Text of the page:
Fees for using out-of-network ATMs rose 5% over the past year and are up 23% over the past five years, according to 17th annual checking survey. The average cost to consumers going outside their network is now $4.35 per transaction, a new high, and the eighth consecutive record-breaking year.
The average ATM surcharge jumped 7% to $2.77 per transaction, also a record high. The average surcharge has increased for 10 consecutive years. The most common fee is $3. Every institution Bankrate surveyed charges non-customers for usage.
The average fee assessed by one’s own financial institution for going outside the ATM network increased 3% to $1.58, another a new high. Over the past eight years, the most common fee was $2. The most common fee now, by a wide margin, is $2.50.
The average overdraft fee also set a new record high for the 16th consecutive year, at $32.74. But the rise of 1.7% was less than the rate of inflation, Bankrate noted.
“A lot of things in life go up,” says Greg McBride, CFA, Bankrate.com’s chief financial analyst. “Laundry detergent goes up, but no one complains about it.”
“Punitive-type fees, such as ATM fees and overdraft fees, have shown the most consistent increases over time,” notes McBride. “While this trend is unlikely to reverse, consumers should recognize that ATM fees and overdraft fees can be avoided completely.”
McBride touches on an a important subject: the semi-discretionary nature of both ATM and overdraft fees. Banks and credit unions have been jammed into the unsavory position of trying to increase revenues while new regulations have tied one hand behind their backs. Rather than risk more scrutiny from regulators — or more ire from consumers (think: Bank Transfer Day) — financial institutions have figured out that they can grow income by increasing fees on these discretionary fees. It’s one thing to charge consumers for checking accounts that used to be free; it’s another to ding “lazy” or “careless” people for using the wrong ATM or spending money they don’t have.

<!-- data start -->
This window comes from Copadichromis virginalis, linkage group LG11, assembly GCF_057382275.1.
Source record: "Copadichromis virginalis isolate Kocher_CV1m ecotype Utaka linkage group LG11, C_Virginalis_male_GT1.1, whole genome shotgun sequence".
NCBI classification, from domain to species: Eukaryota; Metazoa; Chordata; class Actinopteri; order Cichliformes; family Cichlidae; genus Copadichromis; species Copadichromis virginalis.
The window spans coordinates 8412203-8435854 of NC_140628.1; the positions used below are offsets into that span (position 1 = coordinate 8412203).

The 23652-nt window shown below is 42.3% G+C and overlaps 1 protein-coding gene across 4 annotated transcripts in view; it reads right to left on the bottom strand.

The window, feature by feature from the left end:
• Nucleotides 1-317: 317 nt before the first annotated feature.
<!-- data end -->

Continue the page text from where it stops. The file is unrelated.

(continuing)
“The ATM fees go up at such a rapid clip because it’s really low-hanging fruit as far as fee income is concerned,” McBride says, noting that the surcharge is a non-customer charge.
Checking Accounts Returning to Normal
The Bankrate study found that 38% of basic checking accounts are completely free, unchanged from last year and little changed since 2012 (39%). This halts a four-year streak of declines from the peak of 76% in 2009. If certain requirements are met (such as direct deposit, maintaining a minimum balance, bill pay activity, etc.), 95% of non-interest checking accounts are either free or can become free.
The average minimum balance required to open a non-interest checking account rose 9% over the past 12 months to $66. The average minimum balance to avoid fees decreased 1% to $661. And the average monthly service fee for a non-interest checking account declined 5% to $5.26.
Only 4% of interest checking accounts are free for all customers, but 99% will waive the fee if conditions are met (most commonly if the accountholder meets a minimum balance requirement averaging $6,211, up 7% from last year). The average monthly service fee nudged up 1% to $14.76. The average yield is just 0.04%, a new record low.
McBride believes all the turbulence that has surrounded checking accounts and their associated fees is beginning to stabilize. “The sharp decline in free checking and the run-up in fees as the result of regulatory changes has run its course,” he says.